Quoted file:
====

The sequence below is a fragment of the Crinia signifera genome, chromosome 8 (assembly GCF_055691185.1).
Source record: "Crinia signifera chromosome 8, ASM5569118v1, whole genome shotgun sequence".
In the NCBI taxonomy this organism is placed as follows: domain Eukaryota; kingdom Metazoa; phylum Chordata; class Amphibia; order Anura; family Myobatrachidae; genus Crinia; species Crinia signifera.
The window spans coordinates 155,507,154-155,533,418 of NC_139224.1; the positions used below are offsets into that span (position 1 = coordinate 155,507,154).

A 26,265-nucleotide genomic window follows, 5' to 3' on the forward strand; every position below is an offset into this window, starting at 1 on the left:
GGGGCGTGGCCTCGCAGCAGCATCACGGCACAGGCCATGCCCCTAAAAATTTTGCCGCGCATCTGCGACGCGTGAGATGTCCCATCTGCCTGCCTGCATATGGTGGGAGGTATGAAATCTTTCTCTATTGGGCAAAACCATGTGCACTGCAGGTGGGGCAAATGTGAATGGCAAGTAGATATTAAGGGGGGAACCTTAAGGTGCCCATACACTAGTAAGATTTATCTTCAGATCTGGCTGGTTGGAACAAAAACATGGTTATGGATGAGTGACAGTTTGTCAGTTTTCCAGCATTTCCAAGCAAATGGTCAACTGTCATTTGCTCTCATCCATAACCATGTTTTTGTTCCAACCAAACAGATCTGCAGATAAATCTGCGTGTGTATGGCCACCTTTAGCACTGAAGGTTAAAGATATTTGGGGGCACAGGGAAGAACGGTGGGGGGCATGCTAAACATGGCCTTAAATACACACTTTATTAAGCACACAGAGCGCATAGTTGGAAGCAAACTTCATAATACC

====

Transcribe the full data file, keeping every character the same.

The sequence below is a fragment of the Crinia signifera genome, chromosome 8 (assembly GCF_055691185.1).
Source record: "Crinia signifera chromosome 8, ASM5569118v1, whole genome shotgun sequence".
In the NCBI taxonomy this organism is placed as follows: domain Eukaryota; kingdom Metazoa; phylum Chordata; class Amphibia; order Anura; family Myobatrachidae; genus Crinia; species Crinia signifera.
The window spans coordinates 155,507,154-155,533,418 of NC_139224.1; the positions used below are offsets into that span (position 1 = coordinate 155,507,154).

A 26,265-nucleotide genomic window follows, 5' to 3' on the forward strand; every position below is an offset into this window, starting at 1 on the left:
GGGGCGTGGCCTCGCAGCAGCATCACGGCACAGGCCATGCCCCTAAAAATTTTGCCGCGCATCTGCGACGCGTGAGATGTCCCATCTGCCTGCCTGCATATGGTGGGAGGTATGAAATCTTTCTCTATTGGGCAAAACCATGTGCACTGCAGGTGGGGCAAATGTGAATGGCAAGTAGATATTAAGGGGGGAACCTTAAGGTGCCCATACACTAGTAAGATTTATCTTCAGATCTGGCTGGTTGGAACAAAAACATGGTTATGGATGAGTGACAGTTTGTCAGTTTTCCAGCATTTCCAAGCAAATGGTCAACTGTCATTTGCTCTCATCCATAACCATGTTTTTGTTCCAACCAAACAGATCTGCAGATAAATCTGCGTGTGTATGGCCACCTTTAGCACTGAAGGTTAAAGATATTTGGGGGCACAGGGAAGAACGGTGGGGGGCATGCTAAACATGGCCTTAAATACACACTTTATTAAGCACACAGAGCGCATAGTTGGAAGCAAACTTCATAATACC